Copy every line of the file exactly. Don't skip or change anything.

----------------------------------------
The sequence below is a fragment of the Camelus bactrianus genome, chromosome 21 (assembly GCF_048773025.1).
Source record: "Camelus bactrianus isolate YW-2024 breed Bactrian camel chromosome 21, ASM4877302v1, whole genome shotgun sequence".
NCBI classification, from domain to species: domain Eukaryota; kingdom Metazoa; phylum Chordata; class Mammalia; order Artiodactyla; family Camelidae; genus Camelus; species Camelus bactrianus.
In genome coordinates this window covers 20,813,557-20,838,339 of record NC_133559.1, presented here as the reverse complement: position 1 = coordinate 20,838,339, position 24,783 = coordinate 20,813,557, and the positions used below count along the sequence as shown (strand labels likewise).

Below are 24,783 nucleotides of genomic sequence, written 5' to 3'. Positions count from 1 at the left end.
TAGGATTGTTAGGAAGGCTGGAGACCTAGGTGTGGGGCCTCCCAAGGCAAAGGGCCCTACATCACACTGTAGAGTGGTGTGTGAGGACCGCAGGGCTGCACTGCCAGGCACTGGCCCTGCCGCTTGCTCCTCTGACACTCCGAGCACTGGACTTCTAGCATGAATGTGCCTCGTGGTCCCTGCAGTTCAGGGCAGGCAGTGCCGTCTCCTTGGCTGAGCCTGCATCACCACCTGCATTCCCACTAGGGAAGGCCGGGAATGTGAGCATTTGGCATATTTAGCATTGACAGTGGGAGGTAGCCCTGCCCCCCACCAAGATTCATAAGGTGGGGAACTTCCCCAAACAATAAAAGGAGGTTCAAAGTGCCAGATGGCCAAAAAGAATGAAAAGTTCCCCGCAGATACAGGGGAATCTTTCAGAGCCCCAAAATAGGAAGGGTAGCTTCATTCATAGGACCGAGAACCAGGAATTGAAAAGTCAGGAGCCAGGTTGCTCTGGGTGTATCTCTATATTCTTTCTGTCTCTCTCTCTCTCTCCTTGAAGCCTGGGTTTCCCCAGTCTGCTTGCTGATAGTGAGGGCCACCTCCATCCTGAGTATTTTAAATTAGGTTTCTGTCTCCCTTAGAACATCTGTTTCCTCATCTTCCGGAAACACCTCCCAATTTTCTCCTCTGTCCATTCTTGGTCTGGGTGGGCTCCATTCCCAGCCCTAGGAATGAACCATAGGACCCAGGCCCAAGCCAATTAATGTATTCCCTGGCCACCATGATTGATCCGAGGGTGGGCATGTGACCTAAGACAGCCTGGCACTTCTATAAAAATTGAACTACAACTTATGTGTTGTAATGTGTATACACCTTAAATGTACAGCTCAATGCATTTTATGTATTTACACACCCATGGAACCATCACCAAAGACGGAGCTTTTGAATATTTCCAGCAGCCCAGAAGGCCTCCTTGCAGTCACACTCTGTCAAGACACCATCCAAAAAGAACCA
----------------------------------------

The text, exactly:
The sequence below is a fragment of the Camelus bactrianus genome, chromosome 21 (assembly GCF_048773025.1).
Source record: "Camelus bactrianus isolate YW-2024 breed Bactrian camel chromosome 21, ASM4877302v1, whole genome shotgun sequence".
NCBI classification, from domain to species: domain Eukaryota; kingdom Metazoa; phylum Chordata; class Mammalia; order Artiodactyla; family Camelidae; genus Camelus; species Camelus bactrianus.
In genome coordinates this window covers 20,813,557-20,838,339 of record NC_133559.1, presented here as the reverse complement: position 1 = coordinate 20,838,339, position 24,783 = coordinate 20,813,557, and the positions used below count along the sequence as shown (strand labels likewise).

Below are 24,783 nucleotides of genomic sequence, written 5' to 3'. Positions count from 1 at the left end.
TAGGATTGTTAGGAAGGCTGGAGACCTAGGTGTGGGGCCTCCCAAGGCAAAGGGCCCTACATCACACTGTAGAGTGGTGTGTGAGGACCGCAGGGCTGCACTGCCAGGCACTGGCCCTGCCGCTTGCTCCTCTGACACTCCGAGCACTGGACTTCTAGCATGAATGTGCCTCGTGGTCCCTGCAGTTCAGGGCAGGCAGTGCCGTCTCCTTGGCTGAGCCTGCATCACCACCTGCATTCCCACTAGGGAAGGCCGGGAATGTGAGCATTTGGCATATTTAGCATTGACAGTGGGAGGTAGCCCTGCCCCCCACCAAGATTCATAAGGTGGGGAACTTCCCCAAACAATAAAAGGAGGTTCAAAGTGCCAGATGGCCAAAAAGAATGAAAAGTTCCCCGCAGATACAGGGGAATCTTTCAGAGCCCCAAAATAGGAAGGGTAGCTTCATTCATAGGACCGAGAACCAGGAATTGAAAAGTCAGGAGCCAGGTTGCTCTGGGTGTATCTCTATATTCTTTCTGTCTCTCTCTCTCTCTCCTTGAAGCCTGGGTTTCCCCAGTCTGCTTGCTGATAGTGAGGGCCACCTCCATCCTGAGTATTTTAAATTAGGTTTCTGTCTCCCTTAGAACATCTGTTTCCTCATCTTCCGGAAACACCTCCCAATTTTCTCCTCTGTCCATTCTTGGTCTGGGTGGGCTCCATTCCCAGCCCTAGGAATGAACCATAGGACCCAGGCCCAAGCCAATTAATGTATTCCCTGGCCACCATGATTGATCCGAGGGTGGGCATGTGACCTAAGACAGCCTGGCACTTCTATAAAAATTGAACTACAACTTATGTGTTGTAATGTGTATACACCTTAAATGTACAGCTCAATGCATTTTATGTATTTACACACCCATGGAACCATCACCAAAGACGGAGCTTTTGAATATTTCCAGCAGCCCAGAAGGCCTCCTTGCAGTCACACTCTGTCAAGACACCATCCAAAAAGAACCA